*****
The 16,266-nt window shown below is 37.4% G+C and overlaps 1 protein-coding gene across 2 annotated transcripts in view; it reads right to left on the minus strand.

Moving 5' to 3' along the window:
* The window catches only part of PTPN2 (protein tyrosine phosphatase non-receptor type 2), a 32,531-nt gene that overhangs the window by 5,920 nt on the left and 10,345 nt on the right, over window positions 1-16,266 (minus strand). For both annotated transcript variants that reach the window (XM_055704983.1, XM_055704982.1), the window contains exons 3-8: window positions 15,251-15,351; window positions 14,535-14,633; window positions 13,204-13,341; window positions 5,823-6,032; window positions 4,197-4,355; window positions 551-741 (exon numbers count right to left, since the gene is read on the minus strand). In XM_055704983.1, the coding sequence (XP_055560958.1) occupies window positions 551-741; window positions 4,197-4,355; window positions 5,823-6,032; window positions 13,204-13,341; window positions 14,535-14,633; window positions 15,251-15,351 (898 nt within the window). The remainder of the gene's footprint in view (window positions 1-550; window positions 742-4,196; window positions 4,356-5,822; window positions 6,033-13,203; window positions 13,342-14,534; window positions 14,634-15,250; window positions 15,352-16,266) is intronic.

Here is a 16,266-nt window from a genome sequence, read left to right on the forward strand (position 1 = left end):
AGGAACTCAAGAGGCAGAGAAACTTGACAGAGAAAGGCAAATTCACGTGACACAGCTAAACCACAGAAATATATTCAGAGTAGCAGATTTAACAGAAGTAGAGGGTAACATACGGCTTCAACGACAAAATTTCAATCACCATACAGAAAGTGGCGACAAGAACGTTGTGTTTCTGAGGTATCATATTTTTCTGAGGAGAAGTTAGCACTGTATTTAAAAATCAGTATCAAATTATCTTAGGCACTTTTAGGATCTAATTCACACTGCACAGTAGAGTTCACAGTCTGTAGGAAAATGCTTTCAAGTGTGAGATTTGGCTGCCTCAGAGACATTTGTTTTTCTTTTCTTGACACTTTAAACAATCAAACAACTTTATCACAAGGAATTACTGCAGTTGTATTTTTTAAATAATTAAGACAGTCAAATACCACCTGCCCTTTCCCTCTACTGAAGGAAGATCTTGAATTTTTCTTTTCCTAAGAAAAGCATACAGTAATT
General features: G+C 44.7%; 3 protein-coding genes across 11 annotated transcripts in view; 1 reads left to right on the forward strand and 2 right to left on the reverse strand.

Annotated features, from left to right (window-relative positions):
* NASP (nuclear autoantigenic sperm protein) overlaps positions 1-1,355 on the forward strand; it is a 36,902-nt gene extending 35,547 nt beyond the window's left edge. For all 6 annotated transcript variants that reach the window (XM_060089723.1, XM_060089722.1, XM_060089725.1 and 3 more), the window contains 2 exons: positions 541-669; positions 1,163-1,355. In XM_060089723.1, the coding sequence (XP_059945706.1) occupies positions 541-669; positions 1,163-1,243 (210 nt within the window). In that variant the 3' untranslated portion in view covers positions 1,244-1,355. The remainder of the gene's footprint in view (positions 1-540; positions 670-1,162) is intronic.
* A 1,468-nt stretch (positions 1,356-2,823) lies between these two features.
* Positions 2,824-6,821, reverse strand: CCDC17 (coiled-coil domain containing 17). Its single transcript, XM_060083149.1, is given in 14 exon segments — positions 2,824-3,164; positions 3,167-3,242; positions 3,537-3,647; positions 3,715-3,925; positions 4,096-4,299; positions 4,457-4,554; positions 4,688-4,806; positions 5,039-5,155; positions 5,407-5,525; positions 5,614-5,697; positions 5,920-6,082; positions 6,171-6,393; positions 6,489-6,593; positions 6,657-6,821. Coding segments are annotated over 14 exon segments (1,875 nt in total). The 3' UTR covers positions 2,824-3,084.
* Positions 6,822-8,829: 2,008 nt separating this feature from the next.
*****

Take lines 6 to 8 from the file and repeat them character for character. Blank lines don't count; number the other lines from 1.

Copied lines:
General features: G+C 44.7%; 3 protein-coding genes across 11 annotated transcripts in view; 1 reads left to right on the forward strand and 2 right to left on the reverse strand.

Annotated features, from left to right (window-relative positions):
* NASP (nuclear autoantigenic sperm protein) overlaps positions 1-1,355 on the forward strand; it is a 36,902-nt gene extending 35,547 nt beyond the window's left edge. For all 6 annotated transcript variants that reach the window (XM_060089723.1, XM_060089722.1, XM_060089725.1 and 3 more), the window contains 2 exons: positions 541-669; positions 1,163-1,355. In XM_060089723.1, the coding sequence (XP_059945706.1) occupies positions 541-669; positions 1,163-1,243 (210 nt within the window). In that variant the 3' untranslated portion in view covers positions 1,244-1,355. The remainder of the gene's footprint in view (positions 1-540; positions 670-1,162) is intronic.